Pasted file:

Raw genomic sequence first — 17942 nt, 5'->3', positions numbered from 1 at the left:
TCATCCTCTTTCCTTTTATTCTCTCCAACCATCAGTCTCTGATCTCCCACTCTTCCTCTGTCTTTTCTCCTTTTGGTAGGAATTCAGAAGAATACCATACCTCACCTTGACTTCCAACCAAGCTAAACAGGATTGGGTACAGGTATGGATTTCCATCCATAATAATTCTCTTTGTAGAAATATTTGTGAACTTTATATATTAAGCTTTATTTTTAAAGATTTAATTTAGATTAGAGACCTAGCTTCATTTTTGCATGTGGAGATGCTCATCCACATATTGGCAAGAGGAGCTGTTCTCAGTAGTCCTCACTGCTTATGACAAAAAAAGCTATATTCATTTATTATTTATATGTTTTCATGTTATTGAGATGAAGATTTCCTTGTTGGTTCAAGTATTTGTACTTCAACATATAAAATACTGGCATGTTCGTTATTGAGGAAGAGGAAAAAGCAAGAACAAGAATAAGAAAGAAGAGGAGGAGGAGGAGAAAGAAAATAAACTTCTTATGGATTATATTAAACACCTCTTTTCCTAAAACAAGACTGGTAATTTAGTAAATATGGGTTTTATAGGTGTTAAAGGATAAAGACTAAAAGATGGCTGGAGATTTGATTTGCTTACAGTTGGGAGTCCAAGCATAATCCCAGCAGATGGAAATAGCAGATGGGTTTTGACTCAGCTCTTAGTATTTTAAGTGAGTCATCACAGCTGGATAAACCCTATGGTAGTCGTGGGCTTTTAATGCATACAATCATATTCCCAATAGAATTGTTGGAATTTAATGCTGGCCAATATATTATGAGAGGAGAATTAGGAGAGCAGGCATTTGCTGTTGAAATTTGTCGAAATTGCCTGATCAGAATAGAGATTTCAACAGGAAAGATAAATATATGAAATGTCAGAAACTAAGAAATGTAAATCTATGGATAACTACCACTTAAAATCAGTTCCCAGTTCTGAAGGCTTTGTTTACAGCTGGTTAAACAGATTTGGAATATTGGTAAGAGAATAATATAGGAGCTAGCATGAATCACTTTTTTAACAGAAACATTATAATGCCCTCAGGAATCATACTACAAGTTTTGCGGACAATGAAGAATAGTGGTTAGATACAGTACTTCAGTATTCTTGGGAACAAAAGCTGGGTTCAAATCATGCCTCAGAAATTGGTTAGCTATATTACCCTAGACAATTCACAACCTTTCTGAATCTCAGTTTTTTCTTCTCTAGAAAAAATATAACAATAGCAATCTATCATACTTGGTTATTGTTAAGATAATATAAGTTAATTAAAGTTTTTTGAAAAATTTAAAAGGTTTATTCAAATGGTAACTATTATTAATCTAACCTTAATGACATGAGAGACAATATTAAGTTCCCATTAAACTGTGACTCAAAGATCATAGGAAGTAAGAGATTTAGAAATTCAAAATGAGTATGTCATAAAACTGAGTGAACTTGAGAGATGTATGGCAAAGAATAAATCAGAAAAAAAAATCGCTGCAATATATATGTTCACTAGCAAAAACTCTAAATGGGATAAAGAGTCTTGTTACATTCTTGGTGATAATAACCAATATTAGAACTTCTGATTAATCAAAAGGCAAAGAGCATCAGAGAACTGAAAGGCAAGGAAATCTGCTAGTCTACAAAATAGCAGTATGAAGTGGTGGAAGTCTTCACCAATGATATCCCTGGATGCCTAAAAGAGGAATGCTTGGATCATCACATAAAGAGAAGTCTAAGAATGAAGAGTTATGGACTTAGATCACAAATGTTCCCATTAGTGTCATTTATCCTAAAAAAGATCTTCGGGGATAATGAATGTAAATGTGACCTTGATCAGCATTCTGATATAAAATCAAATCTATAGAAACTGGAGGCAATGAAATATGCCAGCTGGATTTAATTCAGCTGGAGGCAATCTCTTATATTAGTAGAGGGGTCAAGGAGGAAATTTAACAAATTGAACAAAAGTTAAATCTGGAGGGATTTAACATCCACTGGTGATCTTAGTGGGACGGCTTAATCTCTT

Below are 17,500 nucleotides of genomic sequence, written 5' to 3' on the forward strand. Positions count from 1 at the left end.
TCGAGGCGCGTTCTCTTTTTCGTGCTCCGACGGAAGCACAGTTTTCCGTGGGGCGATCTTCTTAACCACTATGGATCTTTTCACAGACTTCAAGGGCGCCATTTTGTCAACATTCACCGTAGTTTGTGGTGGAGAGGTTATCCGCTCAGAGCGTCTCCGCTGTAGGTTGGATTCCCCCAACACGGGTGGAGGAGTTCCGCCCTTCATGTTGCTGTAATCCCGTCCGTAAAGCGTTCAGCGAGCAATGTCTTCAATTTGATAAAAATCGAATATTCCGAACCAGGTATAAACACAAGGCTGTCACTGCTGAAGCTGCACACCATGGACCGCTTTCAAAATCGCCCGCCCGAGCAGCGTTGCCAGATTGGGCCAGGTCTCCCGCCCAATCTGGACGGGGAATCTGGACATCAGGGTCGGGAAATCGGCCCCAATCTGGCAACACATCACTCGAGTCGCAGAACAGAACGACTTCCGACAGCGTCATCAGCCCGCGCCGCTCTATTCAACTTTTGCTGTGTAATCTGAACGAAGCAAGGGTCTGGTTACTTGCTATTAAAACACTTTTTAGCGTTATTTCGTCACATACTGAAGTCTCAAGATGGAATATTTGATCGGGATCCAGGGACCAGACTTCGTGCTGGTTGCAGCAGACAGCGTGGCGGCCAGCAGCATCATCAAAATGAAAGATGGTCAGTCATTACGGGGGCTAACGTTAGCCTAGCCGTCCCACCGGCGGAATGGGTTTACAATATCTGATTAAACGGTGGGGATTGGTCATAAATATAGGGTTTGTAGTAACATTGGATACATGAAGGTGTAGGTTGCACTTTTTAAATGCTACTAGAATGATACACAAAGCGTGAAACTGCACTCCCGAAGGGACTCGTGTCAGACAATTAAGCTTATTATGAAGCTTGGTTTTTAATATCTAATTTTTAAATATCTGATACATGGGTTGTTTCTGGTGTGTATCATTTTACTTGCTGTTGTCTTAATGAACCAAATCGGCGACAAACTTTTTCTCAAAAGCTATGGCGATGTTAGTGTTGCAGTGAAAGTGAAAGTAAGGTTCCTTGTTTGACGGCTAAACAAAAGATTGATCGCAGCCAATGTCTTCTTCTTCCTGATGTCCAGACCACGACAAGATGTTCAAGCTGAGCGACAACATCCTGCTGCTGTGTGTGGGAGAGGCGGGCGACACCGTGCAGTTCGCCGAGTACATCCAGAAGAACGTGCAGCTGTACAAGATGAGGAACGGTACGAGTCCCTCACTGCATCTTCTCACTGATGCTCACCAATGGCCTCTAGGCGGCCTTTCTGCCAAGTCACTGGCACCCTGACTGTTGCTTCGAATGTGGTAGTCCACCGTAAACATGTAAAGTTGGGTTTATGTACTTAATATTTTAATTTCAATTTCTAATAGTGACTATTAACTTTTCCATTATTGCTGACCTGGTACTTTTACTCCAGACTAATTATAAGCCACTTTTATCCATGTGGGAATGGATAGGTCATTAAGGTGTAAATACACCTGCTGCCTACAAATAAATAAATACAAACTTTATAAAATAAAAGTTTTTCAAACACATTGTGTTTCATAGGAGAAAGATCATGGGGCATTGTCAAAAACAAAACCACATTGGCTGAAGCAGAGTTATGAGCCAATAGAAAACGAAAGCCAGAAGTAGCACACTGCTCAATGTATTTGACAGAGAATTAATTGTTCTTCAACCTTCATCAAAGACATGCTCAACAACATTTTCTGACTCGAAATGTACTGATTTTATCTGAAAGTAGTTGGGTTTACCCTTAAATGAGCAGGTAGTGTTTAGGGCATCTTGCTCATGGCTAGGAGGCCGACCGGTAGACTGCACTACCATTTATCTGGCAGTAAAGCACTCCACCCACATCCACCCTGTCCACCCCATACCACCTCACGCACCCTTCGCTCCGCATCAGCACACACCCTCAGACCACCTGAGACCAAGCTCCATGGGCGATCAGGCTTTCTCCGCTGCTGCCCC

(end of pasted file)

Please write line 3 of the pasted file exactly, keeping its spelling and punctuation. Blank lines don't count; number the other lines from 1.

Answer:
Below are 17,500 nucleotides of genomic sequence, written 5' to 3' on the forward strand. Positions count from 1 at the left end.